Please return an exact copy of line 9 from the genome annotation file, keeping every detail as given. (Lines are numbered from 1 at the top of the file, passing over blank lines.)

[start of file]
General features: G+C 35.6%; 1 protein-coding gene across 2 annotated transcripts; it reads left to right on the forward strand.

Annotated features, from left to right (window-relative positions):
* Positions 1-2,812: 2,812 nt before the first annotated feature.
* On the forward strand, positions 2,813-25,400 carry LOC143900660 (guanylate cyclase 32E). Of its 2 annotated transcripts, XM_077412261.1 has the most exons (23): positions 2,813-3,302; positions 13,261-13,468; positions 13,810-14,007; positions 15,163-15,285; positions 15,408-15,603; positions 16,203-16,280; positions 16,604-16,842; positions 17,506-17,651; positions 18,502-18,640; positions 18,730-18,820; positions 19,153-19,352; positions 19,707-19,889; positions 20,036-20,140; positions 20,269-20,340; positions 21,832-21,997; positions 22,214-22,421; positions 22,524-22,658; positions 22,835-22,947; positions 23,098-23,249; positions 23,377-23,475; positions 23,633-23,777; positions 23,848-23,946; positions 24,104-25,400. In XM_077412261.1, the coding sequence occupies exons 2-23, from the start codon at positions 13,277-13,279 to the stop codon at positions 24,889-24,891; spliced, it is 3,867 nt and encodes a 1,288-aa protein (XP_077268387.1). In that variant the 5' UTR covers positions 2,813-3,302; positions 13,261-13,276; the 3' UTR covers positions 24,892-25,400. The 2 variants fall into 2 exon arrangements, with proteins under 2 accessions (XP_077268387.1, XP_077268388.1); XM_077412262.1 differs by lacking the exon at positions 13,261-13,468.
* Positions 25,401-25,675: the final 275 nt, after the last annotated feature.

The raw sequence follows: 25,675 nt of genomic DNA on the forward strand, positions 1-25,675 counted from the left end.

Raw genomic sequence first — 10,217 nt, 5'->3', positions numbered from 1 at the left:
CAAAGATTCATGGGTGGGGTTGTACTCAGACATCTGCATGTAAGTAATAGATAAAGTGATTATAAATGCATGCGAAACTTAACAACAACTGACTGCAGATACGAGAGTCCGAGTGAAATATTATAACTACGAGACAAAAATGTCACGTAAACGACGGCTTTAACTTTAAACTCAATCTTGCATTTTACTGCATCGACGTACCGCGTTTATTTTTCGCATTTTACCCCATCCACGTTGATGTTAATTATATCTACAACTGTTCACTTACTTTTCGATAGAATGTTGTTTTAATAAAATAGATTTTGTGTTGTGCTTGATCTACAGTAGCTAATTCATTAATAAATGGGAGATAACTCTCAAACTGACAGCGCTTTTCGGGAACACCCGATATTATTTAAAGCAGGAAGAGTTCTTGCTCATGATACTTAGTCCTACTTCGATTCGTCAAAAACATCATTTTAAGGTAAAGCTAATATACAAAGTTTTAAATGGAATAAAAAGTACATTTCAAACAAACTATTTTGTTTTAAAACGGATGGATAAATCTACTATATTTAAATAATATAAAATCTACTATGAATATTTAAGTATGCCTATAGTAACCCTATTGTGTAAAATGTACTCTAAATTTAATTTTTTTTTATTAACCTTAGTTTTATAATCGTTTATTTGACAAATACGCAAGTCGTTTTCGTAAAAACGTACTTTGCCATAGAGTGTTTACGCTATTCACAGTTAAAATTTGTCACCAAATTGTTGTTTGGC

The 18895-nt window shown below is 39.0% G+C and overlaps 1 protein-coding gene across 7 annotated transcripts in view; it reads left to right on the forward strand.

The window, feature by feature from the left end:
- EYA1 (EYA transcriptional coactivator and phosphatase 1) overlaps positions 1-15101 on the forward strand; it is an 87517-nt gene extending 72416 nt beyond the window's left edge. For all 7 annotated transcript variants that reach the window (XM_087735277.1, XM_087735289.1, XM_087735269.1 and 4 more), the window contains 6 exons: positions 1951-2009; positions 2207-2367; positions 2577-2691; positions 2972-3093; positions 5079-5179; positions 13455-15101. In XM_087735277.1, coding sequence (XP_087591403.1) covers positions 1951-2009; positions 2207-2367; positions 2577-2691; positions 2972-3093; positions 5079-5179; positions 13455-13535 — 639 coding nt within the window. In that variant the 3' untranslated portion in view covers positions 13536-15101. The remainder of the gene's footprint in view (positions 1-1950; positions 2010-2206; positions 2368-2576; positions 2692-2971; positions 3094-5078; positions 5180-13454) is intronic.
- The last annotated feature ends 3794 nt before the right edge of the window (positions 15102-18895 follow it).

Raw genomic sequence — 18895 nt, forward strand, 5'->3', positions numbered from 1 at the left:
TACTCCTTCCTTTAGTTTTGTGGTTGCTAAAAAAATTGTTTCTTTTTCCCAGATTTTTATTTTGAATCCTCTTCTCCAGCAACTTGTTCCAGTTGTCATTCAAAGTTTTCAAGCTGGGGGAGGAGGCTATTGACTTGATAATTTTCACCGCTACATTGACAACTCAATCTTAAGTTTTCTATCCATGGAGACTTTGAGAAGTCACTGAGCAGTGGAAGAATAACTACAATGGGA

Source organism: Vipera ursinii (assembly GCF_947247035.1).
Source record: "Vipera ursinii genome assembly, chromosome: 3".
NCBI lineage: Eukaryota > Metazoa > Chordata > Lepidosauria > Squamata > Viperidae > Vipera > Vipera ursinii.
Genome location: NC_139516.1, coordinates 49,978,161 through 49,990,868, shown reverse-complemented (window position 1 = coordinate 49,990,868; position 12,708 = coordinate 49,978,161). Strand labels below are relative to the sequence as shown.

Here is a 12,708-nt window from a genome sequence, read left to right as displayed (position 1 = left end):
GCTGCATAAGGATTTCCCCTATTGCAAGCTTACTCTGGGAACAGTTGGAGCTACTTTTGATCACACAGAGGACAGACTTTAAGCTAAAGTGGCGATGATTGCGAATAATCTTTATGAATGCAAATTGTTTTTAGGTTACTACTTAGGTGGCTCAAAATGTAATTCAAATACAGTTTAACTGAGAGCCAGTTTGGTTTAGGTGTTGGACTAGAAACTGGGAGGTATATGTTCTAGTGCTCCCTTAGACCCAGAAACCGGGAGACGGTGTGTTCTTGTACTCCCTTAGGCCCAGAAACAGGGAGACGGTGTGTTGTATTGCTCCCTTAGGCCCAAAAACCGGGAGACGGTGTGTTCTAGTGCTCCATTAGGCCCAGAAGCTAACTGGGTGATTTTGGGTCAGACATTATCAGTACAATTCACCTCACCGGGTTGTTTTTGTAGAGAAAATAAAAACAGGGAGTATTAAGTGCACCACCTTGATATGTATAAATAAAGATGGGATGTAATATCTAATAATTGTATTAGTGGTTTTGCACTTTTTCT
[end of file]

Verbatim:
The 18895-nt window shown below is 39.0% G+C and overlaps 1 protein-coding gene across 7 annotated transcripts in view; it reads left to right on the forward strand.